A tale of two treatments.

Top Line: There’s been quite the shift in recent decades to less radiation by way of more chemo across several pediatric malignancies.
The Study: A couple of things should give us pause here. First, radiation ain’t like it used to be 50 years ago. Second, is chemo better really? Here’s a case-control study nested in a prospective database of patients surviving at least 5 years from childhood cancers diagnosed between 1970 to 1986. So, no, this isn’t going to tackle concern one. Among over 14K survivors, there were 241 women with subsequent breast cancers (aka cases) and another 1044 women selected as age-matched controls. First of all, the odds of developing breast cancer were increased by a factor of 4 for every 10 Gy to the breast. More interesting, even though it makes sense, this association wasn’t seen if the ovary also received at least 15 Gy. And now we get to concern two. There was also a significant increase in odds of breast cancer in a continuous fashion with every 100 mg/m2 of anthracyclines received. Most interesting, there appeared to be a synergistic impact (in a bad way) of adding an anthracycline to a breast dose of ≥10 Gy, where the odds of breast cancer were increased by nearly 20x. Finally, let’s circle back to concern one. In the radiation epoch captured here, 10 Gy to “the breast” was likely just that. But in the era of highly conformal radiation techniques, very little non-target breast tissue is likely to receive any sizeable proportion of prescription. How much has 100 mg/m2 of anthracyclines changed over the same time period?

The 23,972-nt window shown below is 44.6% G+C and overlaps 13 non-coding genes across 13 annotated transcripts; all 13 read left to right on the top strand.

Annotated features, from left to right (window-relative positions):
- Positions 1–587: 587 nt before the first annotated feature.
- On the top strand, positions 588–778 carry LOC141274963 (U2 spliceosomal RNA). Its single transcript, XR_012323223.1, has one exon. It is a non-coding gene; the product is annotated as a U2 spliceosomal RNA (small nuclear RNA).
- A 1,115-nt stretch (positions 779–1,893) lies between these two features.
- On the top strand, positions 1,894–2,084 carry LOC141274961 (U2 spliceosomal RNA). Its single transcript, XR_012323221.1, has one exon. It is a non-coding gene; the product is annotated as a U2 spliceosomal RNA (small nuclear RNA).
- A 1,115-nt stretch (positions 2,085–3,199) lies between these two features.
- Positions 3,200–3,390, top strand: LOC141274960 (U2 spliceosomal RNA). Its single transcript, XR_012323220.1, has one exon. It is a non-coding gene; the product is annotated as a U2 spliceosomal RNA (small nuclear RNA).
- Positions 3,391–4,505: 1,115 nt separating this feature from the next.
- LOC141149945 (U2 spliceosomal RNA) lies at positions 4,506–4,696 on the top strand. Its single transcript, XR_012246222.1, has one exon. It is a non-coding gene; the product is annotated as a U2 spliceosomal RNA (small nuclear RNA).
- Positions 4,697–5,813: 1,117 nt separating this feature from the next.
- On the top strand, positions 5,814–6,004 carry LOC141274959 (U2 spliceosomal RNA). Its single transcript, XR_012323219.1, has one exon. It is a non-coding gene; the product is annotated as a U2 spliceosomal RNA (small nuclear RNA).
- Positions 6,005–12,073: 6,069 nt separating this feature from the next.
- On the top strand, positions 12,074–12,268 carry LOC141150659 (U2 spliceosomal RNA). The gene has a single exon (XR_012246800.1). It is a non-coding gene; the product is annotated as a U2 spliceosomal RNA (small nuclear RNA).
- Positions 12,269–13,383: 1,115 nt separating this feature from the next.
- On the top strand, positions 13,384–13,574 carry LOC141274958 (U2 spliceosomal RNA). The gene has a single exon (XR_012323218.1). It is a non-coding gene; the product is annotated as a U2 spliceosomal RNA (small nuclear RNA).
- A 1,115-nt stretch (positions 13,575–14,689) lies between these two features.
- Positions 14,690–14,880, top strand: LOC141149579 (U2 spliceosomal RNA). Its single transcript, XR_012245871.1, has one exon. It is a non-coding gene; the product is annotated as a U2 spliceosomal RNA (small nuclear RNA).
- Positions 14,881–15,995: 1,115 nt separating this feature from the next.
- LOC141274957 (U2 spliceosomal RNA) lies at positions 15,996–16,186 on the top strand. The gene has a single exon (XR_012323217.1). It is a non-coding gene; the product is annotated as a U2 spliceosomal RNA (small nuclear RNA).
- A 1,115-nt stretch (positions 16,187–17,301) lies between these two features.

TBL: We may be overlooking a tricky balancing of toxicities if we continue to discuss the long term risks of radiation, regardless of technique, in the superlative degree of comparison only. | Veiga, JAMA Pediatr 2019


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